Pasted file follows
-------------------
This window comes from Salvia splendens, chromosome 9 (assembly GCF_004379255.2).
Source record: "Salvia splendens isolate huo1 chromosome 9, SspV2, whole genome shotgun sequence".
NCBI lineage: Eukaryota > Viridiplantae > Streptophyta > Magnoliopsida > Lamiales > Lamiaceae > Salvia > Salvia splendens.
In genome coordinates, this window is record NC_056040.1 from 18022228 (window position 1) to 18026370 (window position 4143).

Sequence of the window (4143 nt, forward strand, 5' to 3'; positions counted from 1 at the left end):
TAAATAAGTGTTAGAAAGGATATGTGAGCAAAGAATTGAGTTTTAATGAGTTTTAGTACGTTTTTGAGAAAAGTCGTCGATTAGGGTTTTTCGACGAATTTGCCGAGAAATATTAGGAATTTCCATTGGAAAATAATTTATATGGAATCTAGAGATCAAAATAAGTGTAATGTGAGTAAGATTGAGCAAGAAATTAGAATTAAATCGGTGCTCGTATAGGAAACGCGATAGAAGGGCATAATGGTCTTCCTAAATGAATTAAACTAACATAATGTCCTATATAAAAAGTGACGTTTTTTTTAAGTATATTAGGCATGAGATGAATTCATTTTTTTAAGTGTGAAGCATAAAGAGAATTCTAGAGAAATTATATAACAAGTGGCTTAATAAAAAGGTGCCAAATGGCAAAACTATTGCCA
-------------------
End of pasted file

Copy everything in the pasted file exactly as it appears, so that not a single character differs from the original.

This window comes from Salvia splendens, chromosome 9 (assembly GCF_004379255.2).
Source record: "Salvia splendens isolate huo1 chromosome 9, SspV2, whole genome shotgun sequence".
NCBI lineage: Eukaryota > Viridiplantae > Streptophyta > Magnoliopsida > Lamiales > Lamiaceae > Salvia > Salvia splendens.
In genome coordinates, this window is record NC_056040.1 from 18022228 (window position 1) to 18026370 (window position 4143).

Sequence of the window (4143 nt, forward strand, 5' to 3'; positions counted from 1 at the left end):
TAAATAAGTGTTAGAAAGGATATGTGAGCAAAGAATTGAGTTTTAATGAGTTTTAGTACGTTTTTGAGAAAAGTCGTCGATTAGGGTTTTTCGACGAATTTGCCGAGAAATATTAGGAATTTCCATTGGAAAATAATTTATATGGAATCTAGAGATCAAAATAAGTGTAATGTGAGTAAGATTGAGCAAGAAATTAGAATTAAATCGGTGCTCGTATAGGAAACGCGATAGAAGGGCATAATGGTCTTCCTAAATGAATTAAACTAACATAATGTCCTATATAAAAAGTGACGTTTTTTTTAAGTATATTAGGCATGAGATGAATTCATTTTTTTAAGTGTGAAGCATAAAGAGAATTCTAGAGAAATTATATAACAAGTGGCTTAATAAAAAGGTGCCAAATGGCAAAACTATTGCCA